5.2 Results for the 5-line run

As expected, atmospheric muons were an important tool to monitor the detector status and to check the reliability of the simulation tools and data taking.

The early comparison of atmospheric muons shows a large discrepancy between data and Monte Carlo, the MC rate being about 1/3 of that measured. This pushed us for systematic checks of all sections in our Monte Carlo simulations (water absorption length and scattering models; Cherenkov light production; tracking algorithm procedure; description of the optical module effective area, etc.) as well as in the analysis data chain (efficiency of the trigger algorithm, etc.).

The main problem was found in the description of the optical module response. The three PMTs in each storey are oriented with axis 45 below the horizontal. They detect light with high efficiency from the lower hemisphere (from where neutrinos are expected), and has some acceptance for muons coming from above the horizontal. The OM angular acceptance used in the MC code (red line in Figure 4) was measured[6] with an old configuration. It is broad, falling to half maximum at ±70 from the axis of the PMT. When re-measured with the present OM configuration (blue line in Figure 4), it shows higher values for incoming photons angles, , larger than . As a consequence, the number of MC reconstructed atmospheric muons increases by 200-300%, while upward going particles (neutrino induced) increases at most by 20%. Another small inefficiency was found in the data acquisition by comparing the distribution of the number of triggering hits in data and MC.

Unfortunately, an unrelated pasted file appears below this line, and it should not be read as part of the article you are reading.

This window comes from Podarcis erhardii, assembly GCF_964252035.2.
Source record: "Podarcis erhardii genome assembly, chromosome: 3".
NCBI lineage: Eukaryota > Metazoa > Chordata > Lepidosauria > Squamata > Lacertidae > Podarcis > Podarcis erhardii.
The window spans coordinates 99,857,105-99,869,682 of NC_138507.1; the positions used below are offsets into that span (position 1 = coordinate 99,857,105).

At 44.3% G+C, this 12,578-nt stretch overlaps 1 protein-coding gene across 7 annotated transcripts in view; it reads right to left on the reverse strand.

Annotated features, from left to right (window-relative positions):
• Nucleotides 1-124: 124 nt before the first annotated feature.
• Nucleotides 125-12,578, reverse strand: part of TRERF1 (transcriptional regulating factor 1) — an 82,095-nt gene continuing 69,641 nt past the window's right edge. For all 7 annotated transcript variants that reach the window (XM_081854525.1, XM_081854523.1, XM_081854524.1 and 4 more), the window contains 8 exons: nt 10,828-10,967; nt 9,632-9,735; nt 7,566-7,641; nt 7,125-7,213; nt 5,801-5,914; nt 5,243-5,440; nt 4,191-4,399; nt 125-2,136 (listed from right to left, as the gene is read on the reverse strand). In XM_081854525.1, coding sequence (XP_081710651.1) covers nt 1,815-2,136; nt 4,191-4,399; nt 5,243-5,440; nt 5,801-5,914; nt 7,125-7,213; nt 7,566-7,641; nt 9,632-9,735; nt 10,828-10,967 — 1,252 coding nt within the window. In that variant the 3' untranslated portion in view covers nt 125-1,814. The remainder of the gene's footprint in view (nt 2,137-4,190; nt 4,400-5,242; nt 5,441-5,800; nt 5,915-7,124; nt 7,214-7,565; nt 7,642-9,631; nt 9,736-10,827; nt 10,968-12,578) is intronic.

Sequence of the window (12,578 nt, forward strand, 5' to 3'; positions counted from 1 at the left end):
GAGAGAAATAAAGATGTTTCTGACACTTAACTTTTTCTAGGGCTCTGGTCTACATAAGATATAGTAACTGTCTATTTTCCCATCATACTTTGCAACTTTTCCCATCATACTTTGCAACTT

Figure 5: The trigger process (DataFilter) act on a subset of hits, the so called L1 hits (see text). When a sufficient number of correlated L1 hits is found, the data are considered as due to a physics event and all information from a time window written to disk. The triggered hits are those hits which enabled the trigger logic. The figure shows the triggered event rate (in Hz) versus the number of triggered hits in the event. Black histogram: data. Red histogram: Monte Carlo (atmospheric muons).